Updated: Mar 17
" IF YOU can't hit the bull's-eye with a regular archer's bow and arrow, try one of these modern cross-bows and you'll find yourself hitting the "gold" almost every time from distances up to 60 yds. They are good for hunting, too; a 160-lb. steel bow will stop anything short of an elephant. "
- Popular Mechanics June, 1944
A few years before my grandpa passed, he gave me a crossbow. It sported a hand sanded wood stock, a twisted twine string and the limbs were crafted from an old leaf spring. Along with it was a clever lever device also made out of wood and a couple carriage bolts. You hooked one end to the limbs and rested the lumber on the string. A quick pull of the lever and your string was guided down the rail to the hand fashioned metal locking device. I was blown away by his craftsmanship and ability to create a functional, albeit dangerous looking, crossbow with some spare lumber and car parts. I hung the bow in my shop where it became a conversation piece for visitors. After several years of sitting I finally decided to try and shoot it. My lack of judgement led to a very dangerous situation. Modern crossbow bolts use a moon nock, with only a slight dish for the string to apply all of it's force. This bow didn't have the clip that holds a bolt in place to ensure the explosion of energy is directed straight into the shaft. It requires a deep throated nock. My lack of a attentiveness resulted in a partial dry fire, a major curse word to archers. The noise and explosion of the bolt into my shop door prompted me to place it back on the shelf and allow it to remain a reminder of my grandpa's craftmanship, rather than the weapon it was designed to be.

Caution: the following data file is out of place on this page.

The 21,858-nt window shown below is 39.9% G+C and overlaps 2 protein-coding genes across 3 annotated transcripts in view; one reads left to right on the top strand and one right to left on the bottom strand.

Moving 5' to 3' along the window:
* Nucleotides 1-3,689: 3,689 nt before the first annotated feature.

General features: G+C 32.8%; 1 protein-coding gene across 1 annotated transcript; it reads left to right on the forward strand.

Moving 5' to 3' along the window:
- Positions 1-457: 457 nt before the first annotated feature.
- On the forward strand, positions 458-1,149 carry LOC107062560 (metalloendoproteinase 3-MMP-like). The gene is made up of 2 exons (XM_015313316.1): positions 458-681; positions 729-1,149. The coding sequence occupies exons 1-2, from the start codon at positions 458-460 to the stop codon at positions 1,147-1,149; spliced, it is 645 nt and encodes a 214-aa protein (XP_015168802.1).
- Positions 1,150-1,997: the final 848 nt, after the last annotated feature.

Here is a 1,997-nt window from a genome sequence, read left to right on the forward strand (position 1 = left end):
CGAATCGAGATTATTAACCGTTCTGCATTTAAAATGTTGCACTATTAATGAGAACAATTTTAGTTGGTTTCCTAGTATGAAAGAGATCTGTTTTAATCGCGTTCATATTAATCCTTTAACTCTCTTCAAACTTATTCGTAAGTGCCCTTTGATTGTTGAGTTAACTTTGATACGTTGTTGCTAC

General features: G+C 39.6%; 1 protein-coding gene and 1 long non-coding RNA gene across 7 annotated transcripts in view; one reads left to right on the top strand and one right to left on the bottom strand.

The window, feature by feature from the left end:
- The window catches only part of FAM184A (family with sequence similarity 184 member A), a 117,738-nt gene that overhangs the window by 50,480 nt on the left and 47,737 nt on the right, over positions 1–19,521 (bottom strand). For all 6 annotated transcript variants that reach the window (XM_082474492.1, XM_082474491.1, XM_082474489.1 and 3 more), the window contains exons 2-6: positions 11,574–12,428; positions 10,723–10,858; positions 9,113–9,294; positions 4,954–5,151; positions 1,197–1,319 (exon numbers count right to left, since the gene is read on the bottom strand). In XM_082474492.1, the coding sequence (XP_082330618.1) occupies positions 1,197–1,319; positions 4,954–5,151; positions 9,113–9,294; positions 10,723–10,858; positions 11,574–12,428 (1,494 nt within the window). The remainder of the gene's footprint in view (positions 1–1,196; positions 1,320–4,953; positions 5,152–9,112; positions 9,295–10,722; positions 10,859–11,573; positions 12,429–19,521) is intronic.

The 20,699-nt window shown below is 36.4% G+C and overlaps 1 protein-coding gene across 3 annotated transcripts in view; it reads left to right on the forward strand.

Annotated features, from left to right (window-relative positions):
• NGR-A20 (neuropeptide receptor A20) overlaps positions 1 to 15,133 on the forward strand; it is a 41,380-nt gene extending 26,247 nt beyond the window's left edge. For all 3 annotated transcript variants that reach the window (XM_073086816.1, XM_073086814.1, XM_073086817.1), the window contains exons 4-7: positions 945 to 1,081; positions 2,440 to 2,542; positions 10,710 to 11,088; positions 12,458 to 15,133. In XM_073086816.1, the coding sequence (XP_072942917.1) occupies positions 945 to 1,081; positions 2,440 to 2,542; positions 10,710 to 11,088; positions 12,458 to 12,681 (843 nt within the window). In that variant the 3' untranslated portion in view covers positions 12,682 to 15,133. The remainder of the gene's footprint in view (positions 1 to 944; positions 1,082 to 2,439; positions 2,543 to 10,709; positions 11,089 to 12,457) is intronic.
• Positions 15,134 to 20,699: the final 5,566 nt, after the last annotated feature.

Fast forward a few years and I am writing an article on the increase in crossbow use in archery deer seasons. While doing some research I happened upon the exact plans of the crossbow that my grandfather had made many years before. I was shocked! I never knew if it was a one-off or from a plan in one of his many books, but here was an article explaining how to build the exact crossbow I had in my shop. The article was from Popular Mechanics magazine and was dated June, 1944!
Here is a link to the PDF - https://www.vintageprojects.com/sites/default/files/articles/crossbow-leaf-spring.pdf
Thanks vintageprojects.com for the cool info!
If you have the know-how, the time and the fortitude to try these plans out for yourself and build a steel crossbow, be sure to share the results with us here!
I haven't decided if I will load up another bolt (with a proper nock this time) and try out the steel crossbow again, but if I do I'll be sure to share the experience with all of you!
Here is a video of my successful deer hunt this past fall using a late 1970's compound